WTTG Confronts Coronavirus With Steady Hand
“Nobody expects the Spanish Inquisition!” Monty Python once joked. Local newsrooms, for all their disaster contingency plans, might now say the same of pandemics.
Yet at Fox-owned WTTG (Fox) and WDCA (MNT) in Washington, VP and GM Patrick Paolini says they weren’t entirely caught on the back foot by the coronavirus thanks to a business contingency plan (BCP) that gave them a rough framework toward taking first steps.
“We relied on that in the early stages of this as a guideline,” Paolini says. “It’s been a very fluid situation over the last several weeks, but our BCP gave us a very sound starting point on how to stay on the air, maintain facilities and operations through something — certainly not a pandemic — but a crisis that affects buildings and facilities.”
And, of course, people. Paolini says upwards of 75% of his staff are now working from home including the finance, sales, traffic and digital departments. Reporters and photographers aren’t entering the building, but rather working remotely from the field.
For those who are staying on site to work, they are spreading into sequestered areas of the building. “We might have only one director who has to be in a control room and somebody else can be somewhere else doing the technical directing, the audio or editing,” Paolini says from his own sequestered office. “I am on the second floor of the building and I’m the only one on the floor. It’s kind of eerie.”
Even many of the anchors are already working from home, though Paolini says they’re keeping a minimal anchor presence in the building should remote operating systems go down “and you have to have someone here get on to a flash cam.”
If the building itself becomes a hot spot (the station has yet to have a staffer test positive for the virus), Paolini says there’s even a contingency space in the old WDCA headquarters in nearby Bethesda, Md., standing by. “Over the last two years we have ramped up the connectivity over there,” he says. “We have full capability that could keep us on air if this facility was compromised.”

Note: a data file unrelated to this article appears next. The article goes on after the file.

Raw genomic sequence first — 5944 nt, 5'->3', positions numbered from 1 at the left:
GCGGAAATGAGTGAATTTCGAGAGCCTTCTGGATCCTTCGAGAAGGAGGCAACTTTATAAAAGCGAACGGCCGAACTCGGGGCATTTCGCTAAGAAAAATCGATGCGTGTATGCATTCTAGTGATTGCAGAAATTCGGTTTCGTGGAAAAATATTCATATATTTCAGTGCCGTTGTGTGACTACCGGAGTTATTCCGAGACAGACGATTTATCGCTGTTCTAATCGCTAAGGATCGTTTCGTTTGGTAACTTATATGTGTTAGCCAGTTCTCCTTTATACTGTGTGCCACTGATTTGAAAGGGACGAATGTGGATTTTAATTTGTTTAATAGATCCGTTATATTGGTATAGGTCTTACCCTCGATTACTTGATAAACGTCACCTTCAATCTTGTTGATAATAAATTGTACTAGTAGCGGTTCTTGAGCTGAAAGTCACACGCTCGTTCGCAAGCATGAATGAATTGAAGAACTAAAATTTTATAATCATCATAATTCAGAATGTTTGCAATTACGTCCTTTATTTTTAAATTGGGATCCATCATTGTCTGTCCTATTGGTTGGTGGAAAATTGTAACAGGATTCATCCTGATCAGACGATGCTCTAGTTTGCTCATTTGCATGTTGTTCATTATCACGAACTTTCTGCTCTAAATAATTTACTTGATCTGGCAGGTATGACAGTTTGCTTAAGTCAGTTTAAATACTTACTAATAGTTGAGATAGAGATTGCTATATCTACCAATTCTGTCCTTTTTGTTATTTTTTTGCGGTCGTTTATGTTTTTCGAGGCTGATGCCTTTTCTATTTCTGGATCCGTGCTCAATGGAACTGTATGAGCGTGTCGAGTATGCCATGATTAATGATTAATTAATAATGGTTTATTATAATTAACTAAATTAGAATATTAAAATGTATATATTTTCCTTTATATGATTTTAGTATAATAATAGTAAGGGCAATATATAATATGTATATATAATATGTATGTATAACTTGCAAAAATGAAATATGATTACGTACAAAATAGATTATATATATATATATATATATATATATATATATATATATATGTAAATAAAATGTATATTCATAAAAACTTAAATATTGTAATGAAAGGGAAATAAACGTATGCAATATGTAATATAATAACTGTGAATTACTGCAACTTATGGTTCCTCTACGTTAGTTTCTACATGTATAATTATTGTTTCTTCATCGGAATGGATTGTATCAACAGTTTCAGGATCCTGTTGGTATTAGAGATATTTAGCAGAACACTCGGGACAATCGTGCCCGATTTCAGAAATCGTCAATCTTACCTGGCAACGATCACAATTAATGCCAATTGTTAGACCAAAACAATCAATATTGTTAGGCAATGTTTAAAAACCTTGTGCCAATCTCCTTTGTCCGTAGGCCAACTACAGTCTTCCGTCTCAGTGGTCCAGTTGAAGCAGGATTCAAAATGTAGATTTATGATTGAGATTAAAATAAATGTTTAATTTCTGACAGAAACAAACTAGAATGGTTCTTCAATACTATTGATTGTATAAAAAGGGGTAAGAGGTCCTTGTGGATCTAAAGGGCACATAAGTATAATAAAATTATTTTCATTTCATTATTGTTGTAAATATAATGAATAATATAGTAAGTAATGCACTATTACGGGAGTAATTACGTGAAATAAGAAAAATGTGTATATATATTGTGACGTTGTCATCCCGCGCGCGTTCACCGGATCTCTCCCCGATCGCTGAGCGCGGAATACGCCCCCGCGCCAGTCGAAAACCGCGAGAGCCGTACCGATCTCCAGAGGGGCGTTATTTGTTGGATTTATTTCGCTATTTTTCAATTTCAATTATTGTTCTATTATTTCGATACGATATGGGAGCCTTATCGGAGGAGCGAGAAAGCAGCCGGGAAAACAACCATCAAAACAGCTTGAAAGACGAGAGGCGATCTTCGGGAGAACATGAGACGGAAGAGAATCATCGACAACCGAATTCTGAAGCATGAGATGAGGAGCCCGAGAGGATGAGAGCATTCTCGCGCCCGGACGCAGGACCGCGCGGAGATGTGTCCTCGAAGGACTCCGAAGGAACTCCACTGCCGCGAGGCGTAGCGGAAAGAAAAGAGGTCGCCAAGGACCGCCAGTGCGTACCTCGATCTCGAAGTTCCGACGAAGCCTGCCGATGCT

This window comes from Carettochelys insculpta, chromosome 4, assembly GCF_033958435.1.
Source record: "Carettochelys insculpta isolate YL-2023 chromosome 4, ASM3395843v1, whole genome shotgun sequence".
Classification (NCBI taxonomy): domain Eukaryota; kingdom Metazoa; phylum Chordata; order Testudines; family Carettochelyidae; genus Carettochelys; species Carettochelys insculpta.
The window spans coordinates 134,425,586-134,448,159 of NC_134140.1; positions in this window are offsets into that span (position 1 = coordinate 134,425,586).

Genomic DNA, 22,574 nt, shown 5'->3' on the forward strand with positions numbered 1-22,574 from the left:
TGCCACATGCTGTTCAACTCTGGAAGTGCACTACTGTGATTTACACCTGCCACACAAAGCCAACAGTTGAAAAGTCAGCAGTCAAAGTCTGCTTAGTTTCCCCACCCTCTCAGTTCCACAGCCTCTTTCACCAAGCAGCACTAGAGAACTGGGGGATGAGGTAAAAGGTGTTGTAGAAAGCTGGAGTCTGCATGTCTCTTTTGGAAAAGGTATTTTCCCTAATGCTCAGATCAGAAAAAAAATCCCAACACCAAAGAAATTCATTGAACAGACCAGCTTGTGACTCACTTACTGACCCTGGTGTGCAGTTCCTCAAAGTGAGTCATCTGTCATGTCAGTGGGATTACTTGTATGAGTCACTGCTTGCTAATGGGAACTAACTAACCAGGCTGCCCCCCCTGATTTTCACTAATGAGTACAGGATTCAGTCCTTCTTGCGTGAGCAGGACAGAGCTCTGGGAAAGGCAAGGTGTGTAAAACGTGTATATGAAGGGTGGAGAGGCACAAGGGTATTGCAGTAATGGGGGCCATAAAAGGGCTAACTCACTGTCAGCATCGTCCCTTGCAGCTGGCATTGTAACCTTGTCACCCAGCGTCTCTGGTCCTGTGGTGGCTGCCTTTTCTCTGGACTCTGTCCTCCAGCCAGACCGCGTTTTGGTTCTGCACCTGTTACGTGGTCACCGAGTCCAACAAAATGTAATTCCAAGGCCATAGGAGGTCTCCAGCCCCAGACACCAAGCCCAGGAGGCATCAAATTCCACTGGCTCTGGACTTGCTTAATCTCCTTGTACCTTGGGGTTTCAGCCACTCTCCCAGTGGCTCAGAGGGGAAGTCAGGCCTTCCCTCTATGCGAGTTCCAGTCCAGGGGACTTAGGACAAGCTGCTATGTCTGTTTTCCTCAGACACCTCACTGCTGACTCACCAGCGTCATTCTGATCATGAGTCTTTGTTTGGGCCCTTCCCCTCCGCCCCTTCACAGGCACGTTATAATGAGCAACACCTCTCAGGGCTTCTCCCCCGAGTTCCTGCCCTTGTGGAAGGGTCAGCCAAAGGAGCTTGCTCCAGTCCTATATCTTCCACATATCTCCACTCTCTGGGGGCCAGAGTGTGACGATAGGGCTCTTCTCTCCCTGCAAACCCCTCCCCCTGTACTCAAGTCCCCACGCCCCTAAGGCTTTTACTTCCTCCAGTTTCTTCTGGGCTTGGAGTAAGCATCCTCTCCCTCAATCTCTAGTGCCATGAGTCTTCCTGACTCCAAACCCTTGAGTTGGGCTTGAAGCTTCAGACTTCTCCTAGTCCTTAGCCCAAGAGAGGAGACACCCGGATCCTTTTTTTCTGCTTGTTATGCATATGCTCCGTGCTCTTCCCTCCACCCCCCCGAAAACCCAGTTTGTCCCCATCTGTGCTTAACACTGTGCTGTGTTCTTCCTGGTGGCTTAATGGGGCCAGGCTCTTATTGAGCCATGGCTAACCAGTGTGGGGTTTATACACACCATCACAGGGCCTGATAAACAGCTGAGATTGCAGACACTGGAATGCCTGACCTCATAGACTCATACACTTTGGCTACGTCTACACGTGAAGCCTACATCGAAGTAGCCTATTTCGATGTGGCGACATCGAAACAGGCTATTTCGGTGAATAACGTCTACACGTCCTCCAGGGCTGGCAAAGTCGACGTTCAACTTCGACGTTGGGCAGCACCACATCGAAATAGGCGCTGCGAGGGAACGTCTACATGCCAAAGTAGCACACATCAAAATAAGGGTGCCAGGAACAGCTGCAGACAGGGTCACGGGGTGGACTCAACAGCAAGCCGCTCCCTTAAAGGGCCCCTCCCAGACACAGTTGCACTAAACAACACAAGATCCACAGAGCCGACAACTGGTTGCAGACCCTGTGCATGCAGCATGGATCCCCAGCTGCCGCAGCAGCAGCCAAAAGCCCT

But it’s one thing to make a good plan and something else to execute it under extreme duress. The teams first vacated from the building did so with only a day and a half’s notice, and the station’s AWS and VPN systems needed to be remotely tested quickly along with making sure the vacated staff were comfortable operationally with the technology. “We tested for one day, fixed any holes we noticed and then once we felt we were good to go, they were home,” Paolini says.
He says so far there haven’t been any major problems with connectivity or latency other than “some lip sync issues” that were quickly resolved. Anchors now work from home using LiveU setups with Zoom serving as a teleprompter, one of the more novel uses to which it has been put.
“Our tech department across the entire group made a Herculean effort and I give them tremendous kudos,” Paolini says. “They got as many employees as possible up and running in a very short window.”
Out in the field, meanwhile, more boom mics were ordered to maximize distances between photographers, reporters and sources.
Paolini says the digital team has played a crucial role since the pandemic’s onset, processing a ceaseless torrent of reporting, data, press conferences and facts and managing it all through a ramped-up use of Slack channels. In addition to constantly updating the station’s digital platforms, the team is also contributing to a newly-spun up site spanning all Fox’s media properties, coronavirusnow.com, that has become a clearinghouse for information on the crisis.